Dan Neil:

Indeed, the new word in the Stingray’s vocabulary is “structure.” Every good thing about it—its refinement and drivability, the fine-tuning of each of the five driving modes (Eco, Normal, Winter, Sport and Track), the “sportivity,” as the Germans would call it—is thanks primarily to its new rigid cartilage of alloy tubes, panels and extrusions. This is pretty much the technology Scaglietti uses to build the monocoque of the Ferrari 458 (except that car has a stressed aluminum skin); Aston Martin, Jaguar, and Lotus use something similar. Corvette doubters are going to have to show me a better mass-production chassis that is priced anything like a new Stingray ($52,000-$70,000).

Wait, there is actually one. Anybody? The Tesla Model S.

Arcane figures about Stingray’s torsional rigidity translate in the cabin to a sense of things being tightly tamped and torqued down. That is definitely novel for Corvette. The new car is almost entirely cured of Corvette’s distinctive cowl-shake or unpleasant noise, vibration and harshness. In previous ‘Vettes, hitting a big pothole would send an undamped shudder through the structure and, if the car was cornering, it would take a moment to recompose itself and regain the trace. In the C7, such impacts are reduced to a single, tympanic thump, instantly dissipated.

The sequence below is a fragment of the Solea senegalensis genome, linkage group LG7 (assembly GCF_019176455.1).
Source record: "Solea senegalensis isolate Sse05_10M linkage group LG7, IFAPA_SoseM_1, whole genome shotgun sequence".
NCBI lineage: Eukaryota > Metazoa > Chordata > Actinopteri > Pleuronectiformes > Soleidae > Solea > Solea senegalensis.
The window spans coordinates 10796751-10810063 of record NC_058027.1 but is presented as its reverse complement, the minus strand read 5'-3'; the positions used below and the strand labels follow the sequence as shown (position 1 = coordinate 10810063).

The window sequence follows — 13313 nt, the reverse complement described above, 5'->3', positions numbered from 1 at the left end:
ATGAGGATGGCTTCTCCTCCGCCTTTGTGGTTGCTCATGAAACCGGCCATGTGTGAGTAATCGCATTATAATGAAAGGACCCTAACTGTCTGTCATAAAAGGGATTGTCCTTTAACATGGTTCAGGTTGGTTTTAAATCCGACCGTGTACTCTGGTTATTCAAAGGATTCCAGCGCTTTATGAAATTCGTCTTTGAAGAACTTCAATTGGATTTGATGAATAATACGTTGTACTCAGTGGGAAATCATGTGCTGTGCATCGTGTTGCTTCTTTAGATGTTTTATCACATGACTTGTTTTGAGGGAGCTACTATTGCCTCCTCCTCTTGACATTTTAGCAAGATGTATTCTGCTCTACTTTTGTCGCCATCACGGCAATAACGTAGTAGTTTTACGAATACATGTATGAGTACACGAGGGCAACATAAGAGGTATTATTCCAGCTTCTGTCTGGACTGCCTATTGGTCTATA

In fuel-saving Eco driving mode, the Stingray can deactivate four of its eight cylinders (itself a neat trick in a cam-in-block V8), helping the base car to lope to a 30-miles-per-gallon highway mileage rating. And yet the fluttering off and on of these cylinders, in this high-compression (11.5:1) V8, is virtually undetectable.

Code, you want code? In order to better calibrate the behavior of the various adaptive driving modes (weather, eco, tour, sport and track)—modulating no less than 12 vehicle systems including the electric steering and magnetic adaptive dampers—the Stingray Z51’s 19- and 20-inch wheels (front/rear) are fitted with tiny temperature sensors, because warm tires behave differently than cold tires. But because these sensing thermocouples heat up more slowly than the air inside the tires, their signals go through a special temperature-estimating algorithm before they are processed by the driving-mode head office.